John O'Dowd urges police ombudsman to resign
Deputy First Minister John O'Dowd has called on Police Ombudsman Al Hutchinson to resign immediately.
He was echoing a call made by the former chief executive of the ombudsman's office, Sam Pollock, in a BBC Spotlight documentary on Tuesday.
The programme revealed details of tensions within the office which led to Mr Pollock's resignation.
Mr O'Dowd revealed he had discussions about Mr Hutchinson's future with First Minister Peter Robinson on Wednesday.
Mr Hutchinson has already said that he will leave his role next June.
The Office of the First and Deputy First Minister has the power to dismiss him, but Mr O'Dowd said Mr Hutchinson should pre-empt such a move by going at once.
"Al Hutchinson no longer has any positive role to play in reshaping policing in this society," he said.
"Every day he remains in office he is damaging the credibility of a very important part to the new beginning to policing in this society."
Spotlight found evidence of failings in Police Ombudsman investigations into complaints about three murders
- John Larmour - The RUC constable was shot dead in south Belfast in 1988.The Police Ombudsman's office upheld a complaint in 2008 by his son, Gavin, that the police did not carry out a proper investigation. Al Hutchinson's report also said that not all information available to the police was given to the detectives trying to find the killer but it failed to tell him that the information was withheld to protect an informer.
- Eugene Dalton - One of three people who was killed by an IRA bomb in the Creggan area of Londonderry in 1988. The Dalton family have said they have no confidence in the ombudsman investigation. A draft report into the bombing said there was evidence that the police knew about the bomb in advance but failed to warn the public. That report was later changed to say police did not know about the bomb.
- Denis Donaldson - The self-confessed republican informer was shot dead at a remote cottage in Donegal in April 2006. The ombudsman declared the case closed in 2010 with a finding of 'no misconduct' by the police. Spotlight established that investigators were not aware of a potentially vital piece of information that may shed light on what happened in Donegal, a journal he was writing about his life. Investigators also failed to interview a special branch handler Mr Donaldson's family believe may have information about what happened.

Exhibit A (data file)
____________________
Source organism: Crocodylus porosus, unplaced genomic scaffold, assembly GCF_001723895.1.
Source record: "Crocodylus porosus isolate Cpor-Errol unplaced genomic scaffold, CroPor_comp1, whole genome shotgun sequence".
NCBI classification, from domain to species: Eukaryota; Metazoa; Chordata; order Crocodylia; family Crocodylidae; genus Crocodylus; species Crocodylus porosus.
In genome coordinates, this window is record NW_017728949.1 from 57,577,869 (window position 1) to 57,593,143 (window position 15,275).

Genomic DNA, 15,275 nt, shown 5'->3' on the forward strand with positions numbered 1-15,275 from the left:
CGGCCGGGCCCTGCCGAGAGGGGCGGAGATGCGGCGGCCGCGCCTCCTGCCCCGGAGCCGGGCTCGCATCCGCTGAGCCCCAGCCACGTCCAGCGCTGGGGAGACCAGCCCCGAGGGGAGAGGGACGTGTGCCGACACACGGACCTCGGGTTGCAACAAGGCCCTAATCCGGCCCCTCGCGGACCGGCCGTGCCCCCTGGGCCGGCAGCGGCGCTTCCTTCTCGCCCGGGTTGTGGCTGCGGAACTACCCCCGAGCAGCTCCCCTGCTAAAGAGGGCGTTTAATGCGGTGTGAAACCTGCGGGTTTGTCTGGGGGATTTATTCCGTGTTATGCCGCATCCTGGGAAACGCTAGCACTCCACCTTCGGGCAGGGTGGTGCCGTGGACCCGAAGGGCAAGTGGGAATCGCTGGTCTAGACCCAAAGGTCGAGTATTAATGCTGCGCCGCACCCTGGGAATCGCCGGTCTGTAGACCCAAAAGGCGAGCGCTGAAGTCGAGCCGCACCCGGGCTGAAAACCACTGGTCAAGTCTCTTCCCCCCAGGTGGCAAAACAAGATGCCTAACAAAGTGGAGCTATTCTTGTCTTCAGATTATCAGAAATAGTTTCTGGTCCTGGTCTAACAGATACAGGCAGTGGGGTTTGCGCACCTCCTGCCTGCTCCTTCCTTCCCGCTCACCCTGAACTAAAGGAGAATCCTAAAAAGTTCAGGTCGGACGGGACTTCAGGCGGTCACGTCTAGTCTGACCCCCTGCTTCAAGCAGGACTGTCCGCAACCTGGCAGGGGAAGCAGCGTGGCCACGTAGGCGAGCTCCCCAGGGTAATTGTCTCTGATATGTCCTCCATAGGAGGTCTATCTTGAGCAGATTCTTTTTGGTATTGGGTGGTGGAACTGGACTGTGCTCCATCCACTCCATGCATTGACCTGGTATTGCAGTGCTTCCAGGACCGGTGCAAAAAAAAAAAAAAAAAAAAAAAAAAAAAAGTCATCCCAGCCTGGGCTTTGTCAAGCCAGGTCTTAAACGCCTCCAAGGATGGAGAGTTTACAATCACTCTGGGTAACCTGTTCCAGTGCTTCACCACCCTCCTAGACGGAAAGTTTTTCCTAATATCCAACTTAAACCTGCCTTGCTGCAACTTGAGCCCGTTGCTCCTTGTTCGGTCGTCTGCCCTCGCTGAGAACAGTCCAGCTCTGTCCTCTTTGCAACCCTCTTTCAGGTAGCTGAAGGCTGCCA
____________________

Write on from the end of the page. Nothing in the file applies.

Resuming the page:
Mr O'Dowd said he would be having further discussions with Mr Robinson on Thursday.
Mr Hutchinson's predecessor as Police Ombudsman, Baroness Nuala O'Loan was also critical of the performance of the office but did not go as far as calling for his resignation.
"I think that is a matter for Mr Hutchison and the Office of the First and Deputy First Minister," she said.
"What I am really, really concerned about is how do you get the office back running as an efficient, independent, civilian, oversight body for policing in Northern Ireland?
"I think the question is how do we solve the problem quickly, what would enable the office to get up and running again and I think the ombudsman will be thinking about those things very seriously tonight."
'Fix it quickly'
Mr Pollock resigned in April because he had lost confidence in the direction and independence of the office.
He held his post for over 10 years.
Mr Hutchinson has confirmed that he will step down next year, earlier than planned, but Mr Pollock told the BBC's Spotlight programme that he should go now.
"Until recently I had urged Mr Hutchinson to fix what was wrong and to fix it quickly," he said.
"I'd even urged the minister to support the Police Ombudsman in ensuring that it was fixed quickly.
"Now I feel let down by so much of what's happened, I would have to say on a personal level and on a professional level, I think he should resign."
In a letter explaining his decision to quit his £90,000 a year job, Mr Pollock claimed that there had been political interference in the work of the office, and a lowering of operational independence between it and the PSNI.
He told the Spotlight programme why he felt he had to leave his job.
"I sensed, in the end, a dilemma, or a conflict, in terms of dealing with the whole issue of informants," said Mr Pollock.
"To speak about the involvement of an informant either directly or indirectly in murder, the loss of life, some atrocities, you cannot fudge that."
The programme also uncovered failings in a number of investigations by the ombudsman.
Mr Hutchinson rejected claims that his office has gone soft on the police.
"I can assure everybody that we do deliver independent, impartial, evidence-based reports," said Mr Hutchinson.
"And whether that is perceived by the public or is not is certainly a matter of debate."
On Wednesday, a spokesman for the ombudsman's office said: "Following the broadcast of last night's television programme, a number of families who had made complaints to us about cases involving deaths during the Troubles left letters into our offices this morning.
"Their concerns largely go to the issue of confidence in our ability to investigate matters from the past.
"We are working to revise our procedures in this area."
In September, a report by the CJI said the office's operational independence had been lowered, and that Mr Hutchinson had lost the trust of senior colleagues.
It was the third highly critical report to be published into the work of the organisation.